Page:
Changing the Rhythm

This week’s readings connected may of the ideas we’ve discussed in previous classes and examined how they converged to reflect on the role of a writing center specifically. I really appreciated how Bawarshi and Pelkowski nuanced North’s claim, which I had initially agreed with on the most fundamental level: writing centers are not “fix-it” shops, rather, they should strive to help students develop the skills necessary to become “successful” writers. There’s the rub these postcolonial theorists point out: how (and by whom) is “success” defined? What is at stake when you, as a tutor, interfere in a student’s writing to “change its rhythm?” (North 239).

Bawarshi and Pelkowski presented the idea of writing centers as “contact zones” between discourse communities to facilitate the creation of a “mestiza consciousness” in which students are aware of and able to navigate multiple (even contradictory) identities while situated in the dominant academic discourse community. In this way, “the writing center can, in a truly postmodern sense, become a structure within the university that examines and exposes its context at the same time as it functions within it” (54).

I found myself applauding this solution as a measured compromise between rejecting acculturation and acknowledging the reality of academic writing in college. Writing centers should totally do this– I stopped halfway through the thought as I realized “writing centers” wasn’t the true subject of that sentence: it’s me, the writing partner, who was going to have to make this change happen. The stakes were suddenly raised, these articles weren’t just abstract musings about the role writing centers anymore, I had a personal responsibility to put their theories into practice. How exactly, though? What does pointing out that academic discourse is just one convention (not necessarily the best convention) of writing? I held out hope that the Reger’s article would show me what a post-structuralist tutor pedagogy looks like.  

And low and behold, Reger said in his abstract we’d be dealing with case studies! Good, solid, specific techniques for how to be encourage critical consciousness! Right?

Haha nope. Just two examples of Reger failing at this endeavor.

So far, I haven’t had a consultation in which a student’s writing style is severely tortuous, partially because they come from a marginalized background and a different discourse community. If I had, however, I could easily see myself resorting to just correcting them, as Reger did. He did reflect on what he ought to have done to allow the student to form a mestiza consciousness, but he didn’t show how exactly to articulate the he wanted to communicate. These case studies didn’t do a lot for me.

Finally, at the end of his paper, Reger came close to explaining what I wanted to hear.

“In practice, this means changing how tutors explain errors, as well as academic discourse itself, when responding to the writing of underprepared students. Avoid absolute “wrong” or “right” judgments—identify errors always as what is expected by professors in academic discourse. Emphasize that academic discourse is not necessarily the best or the ideal, but what is expected in the context of the American university. Couch explanations in terms of better understanding academic discourse and how to write within it. Through these methods, the writing center tutor can aid underprepared students by explaining academic discourse and improving their writing within that context—and thus help underprepared students maintain their unique identities by switching between discourses, rather than forcing a permanent choice” (46).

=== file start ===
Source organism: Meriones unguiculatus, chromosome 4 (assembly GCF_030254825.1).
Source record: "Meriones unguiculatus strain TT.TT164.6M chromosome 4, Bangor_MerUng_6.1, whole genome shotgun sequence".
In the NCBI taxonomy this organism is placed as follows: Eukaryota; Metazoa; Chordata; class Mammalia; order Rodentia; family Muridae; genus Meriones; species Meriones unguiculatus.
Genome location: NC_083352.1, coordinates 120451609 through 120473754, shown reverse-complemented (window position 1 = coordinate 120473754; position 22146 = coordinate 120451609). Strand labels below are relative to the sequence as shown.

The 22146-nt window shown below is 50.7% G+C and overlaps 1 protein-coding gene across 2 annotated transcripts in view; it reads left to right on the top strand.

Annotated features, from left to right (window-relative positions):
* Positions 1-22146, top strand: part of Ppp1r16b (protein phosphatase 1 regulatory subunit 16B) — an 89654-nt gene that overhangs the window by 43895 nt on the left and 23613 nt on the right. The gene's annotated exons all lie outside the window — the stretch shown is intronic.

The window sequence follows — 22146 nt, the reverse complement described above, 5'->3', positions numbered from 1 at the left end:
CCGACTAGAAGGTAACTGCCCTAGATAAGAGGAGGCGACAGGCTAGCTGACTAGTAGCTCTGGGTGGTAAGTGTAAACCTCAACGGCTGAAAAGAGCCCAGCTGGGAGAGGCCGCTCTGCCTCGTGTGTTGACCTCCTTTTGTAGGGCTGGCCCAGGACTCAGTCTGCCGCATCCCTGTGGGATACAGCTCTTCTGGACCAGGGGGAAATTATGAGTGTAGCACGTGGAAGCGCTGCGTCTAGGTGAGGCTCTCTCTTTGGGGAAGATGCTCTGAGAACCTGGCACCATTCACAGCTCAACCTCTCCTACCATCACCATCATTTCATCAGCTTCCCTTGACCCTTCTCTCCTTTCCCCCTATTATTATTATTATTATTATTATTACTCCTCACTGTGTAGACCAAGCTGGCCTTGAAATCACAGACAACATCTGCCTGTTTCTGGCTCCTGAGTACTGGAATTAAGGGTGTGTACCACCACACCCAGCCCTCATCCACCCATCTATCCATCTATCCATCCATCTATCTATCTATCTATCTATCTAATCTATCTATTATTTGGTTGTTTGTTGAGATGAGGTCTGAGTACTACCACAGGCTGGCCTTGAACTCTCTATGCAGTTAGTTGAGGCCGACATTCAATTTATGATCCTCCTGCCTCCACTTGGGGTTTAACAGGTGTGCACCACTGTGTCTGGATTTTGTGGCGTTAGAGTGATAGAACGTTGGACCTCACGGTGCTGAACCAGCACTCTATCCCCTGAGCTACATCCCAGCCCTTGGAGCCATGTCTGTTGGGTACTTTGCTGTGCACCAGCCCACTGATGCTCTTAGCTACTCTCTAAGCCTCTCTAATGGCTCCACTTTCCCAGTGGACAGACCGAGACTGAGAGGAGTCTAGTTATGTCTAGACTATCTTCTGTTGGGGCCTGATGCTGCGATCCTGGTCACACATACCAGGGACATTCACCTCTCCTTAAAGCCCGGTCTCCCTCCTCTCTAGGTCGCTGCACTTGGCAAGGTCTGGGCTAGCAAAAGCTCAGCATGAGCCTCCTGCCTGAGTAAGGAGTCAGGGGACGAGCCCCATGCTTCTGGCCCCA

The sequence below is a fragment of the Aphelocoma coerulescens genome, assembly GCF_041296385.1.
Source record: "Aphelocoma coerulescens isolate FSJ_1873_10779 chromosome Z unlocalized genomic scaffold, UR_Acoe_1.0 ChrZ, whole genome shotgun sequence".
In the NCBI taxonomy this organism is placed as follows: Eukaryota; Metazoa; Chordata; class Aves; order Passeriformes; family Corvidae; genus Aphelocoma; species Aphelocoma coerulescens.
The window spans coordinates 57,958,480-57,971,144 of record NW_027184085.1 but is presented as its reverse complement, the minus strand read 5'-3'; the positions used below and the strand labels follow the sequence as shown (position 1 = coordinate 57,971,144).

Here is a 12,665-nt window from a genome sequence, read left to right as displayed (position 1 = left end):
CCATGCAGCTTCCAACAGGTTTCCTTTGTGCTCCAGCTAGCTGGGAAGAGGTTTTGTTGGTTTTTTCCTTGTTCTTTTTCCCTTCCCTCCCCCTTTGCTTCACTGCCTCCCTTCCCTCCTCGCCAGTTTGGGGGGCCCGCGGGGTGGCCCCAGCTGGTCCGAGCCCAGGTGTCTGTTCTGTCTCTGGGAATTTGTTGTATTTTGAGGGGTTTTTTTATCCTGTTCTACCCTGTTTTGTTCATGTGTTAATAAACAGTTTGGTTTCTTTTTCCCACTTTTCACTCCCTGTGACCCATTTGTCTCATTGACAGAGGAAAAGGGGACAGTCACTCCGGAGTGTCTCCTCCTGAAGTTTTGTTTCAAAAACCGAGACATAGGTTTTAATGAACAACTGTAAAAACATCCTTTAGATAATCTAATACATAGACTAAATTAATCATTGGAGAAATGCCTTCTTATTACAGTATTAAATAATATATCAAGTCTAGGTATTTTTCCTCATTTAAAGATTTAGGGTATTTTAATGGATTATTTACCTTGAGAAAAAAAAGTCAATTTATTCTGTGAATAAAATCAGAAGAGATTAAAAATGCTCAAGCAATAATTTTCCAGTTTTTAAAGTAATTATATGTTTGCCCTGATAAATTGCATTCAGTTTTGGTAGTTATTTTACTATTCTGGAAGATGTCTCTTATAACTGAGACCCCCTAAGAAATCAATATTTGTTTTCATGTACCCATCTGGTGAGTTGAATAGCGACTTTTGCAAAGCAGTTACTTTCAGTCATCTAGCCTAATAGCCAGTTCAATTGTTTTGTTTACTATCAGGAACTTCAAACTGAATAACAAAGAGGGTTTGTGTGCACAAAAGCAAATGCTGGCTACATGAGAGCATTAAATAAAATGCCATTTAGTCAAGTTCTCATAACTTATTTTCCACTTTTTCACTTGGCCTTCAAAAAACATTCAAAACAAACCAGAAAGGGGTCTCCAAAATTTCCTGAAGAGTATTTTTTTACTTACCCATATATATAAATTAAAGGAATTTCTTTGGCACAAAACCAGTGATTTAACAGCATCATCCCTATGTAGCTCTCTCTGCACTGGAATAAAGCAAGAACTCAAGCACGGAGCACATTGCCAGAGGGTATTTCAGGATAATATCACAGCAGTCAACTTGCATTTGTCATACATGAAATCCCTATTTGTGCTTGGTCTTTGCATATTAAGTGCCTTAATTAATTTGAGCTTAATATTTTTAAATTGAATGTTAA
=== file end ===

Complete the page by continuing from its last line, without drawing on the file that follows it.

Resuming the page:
I could hear Young’s screams in the distance.

What if they ask why? “Why do I need to write this way? It doesn’t make more sense to me.”

On some level, these conventions are arbitrary. How should Writing Partners explain that, say, a certain sentence structure is expected by professors (maybe because it improves clarity, or just makes grammatical sense) if the student simply doesn’t see the issue without, on some level, privileging the conventions for academic writing? Is there a sense in which students have to know the rules of academic writing in order to legitimately negotiate their identities and determine when is is appropriate to “switch” between discourses?

What about cases in which students from non-marginalized backgrounds (a white athlete who shared stories from his family’s trip across Europe over the summer), write in a very convoluted manner? What should we tell him about writing conventions? Does he also form a “mestiza consciousness?” I guess what I’m trying to get at here is, on some level, aren’t most people, at least to some extent, switching between discourses when writing an academic paper? How many students were raised in such a way where there wasn’t a moment in which they learned there were specific academic writing conventions? What do y’all think: is a part of the stereotypical affluent white person’s identity changed if the “rhythm” of their writing is altered?

I suppose the role of the writing center is just to make students aware of the fact that these conventions exist, whether they’re legitimate or not. From this point, the student can take this knowledge and fashion their own identity as a writer, but one that is not imposed on them in a “fix-it” shop as the best way to write. They can follow Young’s advice and use their own personal voice in writing, or they can completely conform to academic conventions. The point is, though, that they’re aware of this choice. 

The Importance of Conversation